Back when I served as the Spiritual Director of the Southeastern Indiana Emmaus Community, we sometimes had (make that: frequently had
) incredibly long Board meetings. There was much to do and many decisions to make. And a perennial cause of our weariness was discussion of the minutiae of the rules: what we call “the model” each weekend Walk to Emmaus is supposed to follow.
Some people couldn’t understand the rules, while some understood them just fine, but simply didn’t want to follow them. “Why can’t we do it like this
?” they would ask, again and again. Making things more difficult was the wide variety of church backgrounds present among the Directors. Some of us were from denominations like The United Methodist Church, and were used to a lot of rules. Many others were Baptists, Charismatics, or members of Independent Christian churches, who didn’t have as many rules, or who were used to more leeway in interpreting the rules they had. And so it went, meeting after meeting.
Finally, as we were wrestling with some issue or another, upon which some members were inclined to be stubborn, someone said something about how we weren’t all
Methodists, to put up with all these rules. Our Lay Director, a lady from a charismatic background, spoke up. “I’m not used to all these rules, either," she said, "but I believe God blesses obedience.”
I have carried that word with me in all the years since. “I believe God blesses obedience.” Sometimes we like the rules we have to live under, and sometimes we don’t, but you can’t prosper by picking and choosing which rules you’ll follow and which you won’t. God blesses obedience.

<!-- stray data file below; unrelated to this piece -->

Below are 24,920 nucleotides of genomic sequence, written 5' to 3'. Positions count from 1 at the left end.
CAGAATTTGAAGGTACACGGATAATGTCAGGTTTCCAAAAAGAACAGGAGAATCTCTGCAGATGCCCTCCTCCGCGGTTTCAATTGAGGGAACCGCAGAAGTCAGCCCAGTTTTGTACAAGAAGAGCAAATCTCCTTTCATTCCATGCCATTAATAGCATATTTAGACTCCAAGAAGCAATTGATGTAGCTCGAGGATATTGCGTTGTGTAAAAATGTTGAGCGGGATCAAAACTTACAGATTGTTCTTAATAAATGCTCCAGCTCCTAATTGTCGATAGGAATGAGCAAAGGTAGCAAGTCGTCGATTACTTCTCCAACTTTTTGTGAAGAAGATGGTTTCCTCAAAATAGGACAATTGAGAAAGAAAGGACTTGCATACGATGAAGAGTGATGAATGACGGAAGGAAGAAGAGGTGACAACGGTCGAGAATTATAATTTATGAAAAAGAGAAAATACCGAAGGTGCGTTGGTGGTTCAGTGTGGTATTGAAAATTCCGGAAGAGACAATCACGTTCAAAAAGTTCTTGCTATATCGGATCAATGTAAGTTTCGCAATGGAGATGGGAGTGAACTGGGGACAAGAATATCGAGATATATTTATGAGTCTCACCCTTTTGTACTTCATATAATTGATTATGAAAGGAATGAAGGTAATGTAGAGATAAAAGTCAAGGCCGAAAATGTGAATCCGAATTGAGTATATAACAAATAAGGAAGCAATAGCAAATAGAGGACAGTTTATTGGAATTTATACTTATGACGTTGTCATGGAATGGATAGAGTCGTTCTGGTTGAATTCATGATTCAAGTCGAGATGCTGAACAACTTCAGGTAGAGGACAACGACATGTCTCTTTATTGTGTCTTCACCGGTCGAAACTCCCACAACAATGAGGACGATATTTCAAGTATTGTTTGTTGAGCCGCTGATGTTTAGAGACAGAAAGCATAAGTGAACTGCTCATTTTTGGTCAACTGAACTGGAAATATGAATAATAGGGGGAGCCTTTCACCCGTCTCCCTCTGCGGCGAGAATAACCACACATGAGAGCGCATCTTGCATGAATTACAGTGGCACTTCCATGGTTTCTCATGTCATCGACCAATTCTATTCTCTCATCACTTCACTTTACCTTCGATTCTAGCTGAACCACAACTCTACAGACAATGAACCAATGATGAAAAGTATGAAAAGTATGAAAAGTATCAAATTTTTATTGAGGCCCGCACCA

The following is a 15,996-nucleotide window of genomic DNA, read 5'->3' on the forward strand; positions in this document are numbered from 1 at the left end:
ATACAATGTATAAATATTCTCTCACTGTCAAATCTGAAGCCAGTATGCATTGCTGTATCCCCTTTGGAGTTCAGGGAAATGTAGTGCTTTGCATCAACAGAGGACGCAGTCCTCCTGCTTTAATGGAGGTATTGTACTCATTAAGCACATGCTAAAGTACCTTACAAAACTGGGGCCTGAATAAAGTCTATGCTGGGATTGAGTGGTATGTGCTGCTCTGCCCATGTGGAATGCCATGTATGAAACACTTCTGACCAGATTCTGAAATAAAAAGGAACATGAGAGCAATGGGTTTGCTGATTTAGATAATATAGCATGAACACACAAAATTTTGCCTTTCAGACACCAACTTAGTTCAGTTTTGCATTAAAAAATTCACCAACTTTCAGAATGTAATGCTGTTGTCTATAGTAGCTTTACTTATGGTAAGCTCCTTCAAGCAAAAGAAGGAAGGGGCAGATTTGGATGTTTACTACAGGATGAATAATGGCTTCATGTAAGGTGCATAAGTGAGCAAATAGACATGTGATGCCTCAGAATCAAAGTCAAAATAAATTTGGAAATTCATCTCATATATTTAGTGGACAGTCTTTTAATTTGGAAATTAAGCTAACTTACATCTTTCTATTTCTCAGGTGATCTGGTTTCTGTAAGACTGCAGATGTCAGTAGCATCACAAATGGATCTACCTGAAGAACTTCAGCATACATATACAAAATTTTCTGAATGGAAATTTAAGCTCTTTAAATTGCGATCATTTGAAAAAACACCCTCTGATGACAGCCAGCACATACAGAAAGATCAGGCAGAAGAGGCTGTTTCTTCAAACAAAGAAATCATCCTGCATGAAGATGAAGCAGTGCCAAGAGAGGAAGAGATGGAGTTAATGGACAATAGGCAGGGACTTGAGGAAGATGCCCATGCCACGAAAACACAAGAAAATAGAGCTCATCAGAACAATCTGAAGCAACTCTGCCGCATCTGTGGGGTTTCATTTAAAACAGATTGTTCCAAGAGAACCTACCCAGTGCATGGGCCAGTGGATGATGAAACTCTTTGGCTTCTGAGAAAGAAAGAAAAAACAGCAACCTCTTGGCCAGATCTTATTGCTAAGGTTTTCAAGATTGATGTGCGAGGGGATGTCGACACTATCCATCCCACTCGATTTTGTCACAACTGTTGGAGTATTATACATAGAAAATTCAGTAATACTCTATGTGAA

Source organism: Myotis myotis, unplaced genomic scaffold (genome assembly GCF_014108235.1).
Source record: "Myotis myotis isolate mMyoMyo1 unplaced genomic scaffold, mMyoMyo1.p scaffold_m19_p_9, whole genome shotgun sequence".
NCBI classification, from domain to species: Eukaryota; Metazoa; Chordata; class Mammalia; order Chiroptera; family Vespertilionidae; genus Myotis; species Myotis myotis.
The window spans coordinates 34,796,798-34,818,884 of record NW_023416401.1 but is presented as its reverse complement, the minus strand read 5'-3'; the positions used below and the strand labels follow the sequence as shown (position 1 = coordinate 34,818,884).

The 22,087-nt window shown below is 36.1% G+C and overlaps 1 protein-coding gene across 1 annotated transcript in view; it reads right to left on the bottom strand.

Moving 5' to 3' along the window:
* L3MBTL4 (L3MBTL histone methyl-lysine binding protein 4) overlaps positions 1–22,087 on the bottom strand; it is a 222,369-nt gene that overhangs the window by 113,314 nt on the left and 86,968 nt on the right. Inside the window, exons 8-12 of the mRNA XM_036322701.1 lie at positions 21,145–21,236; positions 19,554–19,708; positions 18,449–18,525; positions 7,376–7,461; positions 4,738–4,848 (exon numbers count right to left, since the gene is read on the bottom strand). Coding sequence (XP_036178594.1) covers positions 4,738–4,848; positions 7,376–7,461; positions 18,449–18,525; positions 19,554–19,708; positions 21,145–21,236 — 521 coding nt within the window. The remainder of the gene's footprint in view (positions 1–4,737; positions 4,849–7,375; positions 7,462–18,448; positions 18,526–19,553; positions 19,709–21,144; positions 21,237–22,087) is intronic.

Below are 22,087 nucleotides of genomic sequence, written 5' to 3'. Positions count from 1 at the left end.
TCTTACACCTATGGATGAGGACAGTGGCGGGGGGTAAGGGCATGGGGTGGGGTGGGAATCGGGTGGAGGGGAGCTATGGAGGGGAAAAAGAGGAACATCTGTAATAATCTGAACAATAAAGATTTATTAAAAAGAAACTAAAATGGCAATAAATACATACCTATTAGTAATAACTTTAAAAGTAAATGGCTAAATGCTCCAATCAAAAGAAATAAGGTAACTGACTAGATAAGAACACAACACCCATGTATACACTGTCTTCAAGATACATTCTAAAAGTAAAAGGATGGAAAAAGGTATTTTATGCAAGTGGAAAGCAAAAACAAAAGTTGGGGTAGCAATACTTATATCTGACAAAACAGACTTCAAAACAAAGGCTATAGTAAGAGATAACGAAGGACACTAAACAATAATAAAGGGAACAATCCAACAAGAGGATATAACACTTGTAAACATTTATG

Every United Methodist minister is asked several questions upon one’s admission to the Annual Conference, one of which is whether we will allow ourselves to be guided by this advice of John Wesley to his preachers: And do not mend our rules, but keep them -- not for wrath, but for conscience’ sake.
Paul tells us (Philippians 2:5-11) that Christ showed us the way of obedience, and thus earned God’s blessing:
Let the same mind be in you that was in Christ Jesus,
who, though he was in the form of God,
did not regard equality with God as something to be exploited,
but emptied himself, taking the form of a slave,
being born in human likeness.
And being found in human form,
he humbled himself and became obedient to the point of death –
even death on a cross.
Therefore God also highly exalted him
and gave him the name that is above every name,
so that at the name of Jesus, every knee should bend,
in heaven and on earth and under the earth,
and every tongue should confess that Jesus Christ is Lord,
to the glory of God the Father.